A wealthy family’s pleasure cruise becomes a new occasion
For horror and for trauma of the dinosaur persuasion.
So businessman John Hammond, who has learned from his mistakes(?)
Has decided to dispatch a team for his creations’ sakes.
He tells ol’ Ian Malcolm (you remember him, of course)
That some dinos have survived and somehow found a lysine source.
But John’s nephew Peter Ludlow wants to profit from the brutes
And remove them from an island, where the beasts have put down roots.
Malcolm tells John that he’s crazy when John offers him a spot
In a survey expedition that still has an open slot.
But when Malcolm learns his girlfriend is already part of it,
He departs to rescue Sarah, who is too headstrong to quit.
Though he finds her in one piece, he nonetheless is horrified
When he finds his daughter Kelly has, in secret, hitched a ride.
But then, once they’re all together, a whole helicopter fleet
Drops off Ludlow and his hunters, who are not at all discreet.
Malcolm, Sarah, and two others help to free the poachers’ prey
And they take a baby T. rex, who’s too hurt to run away.
While they try to heal the infant, Mom and Dad arrive on edge.
Once they have him, they then push our heroes’ trailer off a ledge.
All survivors band together, both the bad guys and the good,
And the body count starts rising, as most viewers knew it would.
One is stepped on; one just walks into an open mouth (which shuts);
One is nibbled by what’s equal to a thousand paper cuts.
Yet eventually, they make it to a radio that works,
But a male T. rex is captured as the villain Ludlow smirks.
He then has it shipped by freighter to a San Diego dock,
But the boat arrives by crashing and is lifeless, to his shock.
Then the T. rex male emerges, and he’s frankly mad as heck,
And his rampage through the streets leaves San Diego in a wreck.
But, with baby Rex, both Ian and his girlfriend lure the beast
To the ship again, where Ludlow ends up being Junior’s feast.
They return the giant creature and its child to the isle,
And mankind at least will try to keep his distance…for a while.

The Lost World: Jurassic Park, which has an oddly flipped title for a sequel, has the same kind of thrills, chills, and kills that made the original such a success, but it’s missing something, namely intelligent characters. I mean, honestly, except for Ian, everyone is way too stupid to participate in such a dangerous mission. From wandering off too far to go to the bathroom to freaking out over a snake when a T. rex is right on top of them, the hunters are just plain dumb. One supposed expert tells everyone not to wander into the tall grass, but, when everyone else does in panic, he follows them and pays with his life! Even the Velociraptors are dumbed down, having apparently lost their ability to open doors.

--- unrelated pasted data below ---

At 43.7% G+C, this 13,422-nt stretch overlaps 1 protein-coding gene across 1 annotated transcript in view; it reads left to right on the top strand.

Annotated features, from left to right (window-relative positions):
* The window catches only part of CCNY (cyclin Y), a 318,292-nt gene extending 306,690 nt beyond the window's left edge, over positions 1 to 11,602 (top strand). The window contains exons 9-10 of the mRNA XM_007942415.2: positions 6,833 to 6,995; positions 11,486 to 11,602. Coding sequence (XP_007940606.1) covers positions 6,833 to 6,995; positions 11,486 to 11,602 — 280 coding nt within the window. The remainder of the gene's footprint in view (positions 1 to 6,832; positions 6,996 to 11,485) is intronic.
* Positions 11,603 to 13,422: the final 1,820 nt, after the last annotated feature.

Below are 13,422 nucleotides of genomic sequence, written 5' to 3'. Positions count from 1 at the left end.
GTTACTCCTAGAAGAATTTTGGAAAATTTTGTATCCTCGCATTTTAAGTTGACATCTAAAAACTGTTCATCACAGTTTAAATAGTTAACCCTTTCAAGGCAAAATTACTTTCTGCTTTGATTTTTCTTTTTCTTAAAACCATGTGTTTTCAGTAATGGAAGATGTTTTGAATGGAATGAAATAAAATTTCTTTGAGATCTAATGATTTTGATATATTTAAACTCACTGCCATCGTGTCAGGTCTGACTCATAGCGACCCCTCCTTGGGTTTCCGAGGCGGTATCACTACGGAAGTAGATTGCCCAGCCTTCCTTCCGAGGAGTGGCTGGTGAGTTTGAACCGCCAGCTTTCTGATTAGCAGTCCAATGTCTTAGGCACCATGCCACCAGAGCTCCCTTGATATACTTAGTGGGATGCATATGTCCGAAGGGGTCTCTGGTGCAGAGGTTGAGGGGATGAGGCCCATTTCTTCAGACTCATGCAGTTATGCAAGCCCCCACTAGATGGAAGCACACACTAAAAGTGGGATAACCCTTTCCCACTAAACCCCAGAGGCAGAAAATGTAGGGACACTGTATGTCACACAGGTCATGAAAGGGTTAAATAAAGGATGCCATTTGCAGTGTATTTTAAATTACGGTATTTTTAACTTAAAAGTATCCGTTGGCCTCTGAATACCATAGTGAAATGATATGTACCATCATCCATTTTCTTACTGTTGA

Still, a clever script, restrained language, and some impressive, if somewhat violent, creature effects help to move the story along at a brisk pace, and the action sequence with the T. rexes attacking a trailer is particularly riveting. I also believe this one is better than the third film, which suffered from a short length and recycled plot elements. After all, in that one, Sam Neill was too stupid to wait for a check to clear before journeying to a dino-infested island, a mistake Vince Vaughn was at least smart enough to not make in this film. Also, Lost World manages some originality, which other films later drew from. The aforementioned “long grass” scene was reimagined with pygmies in 2001’s The Mummy Returns, and the line “There’s a dinosaur in our backyard” seems suspiciously similar to “There’s a monster outside my room, can I have a glass of water?” in 2002’s Signs. While not perfect, The Lost World is still a worthy addition to the Jurassic Park franchise, and, as for the original film, readers may see it somewhere higher up on the list.

Best line: (Malcolm to Ludlow) “When you try to sound like Hammond, it comes off as a hustle. I mean, it’s not your fault. They say talent skips a generation. So, I’m sure your kids will be sharp as tacks.”

Artistry: 5
Characters/Actors: 4
Entertainment: 6
Visual Effects: 6
Originality: 6
Watchability: 5
Other (language and violence): -3
TOTAL: 29 out of 60

Tomorrow: #323: The Road to El Dorado

© 2014 S. G. Liput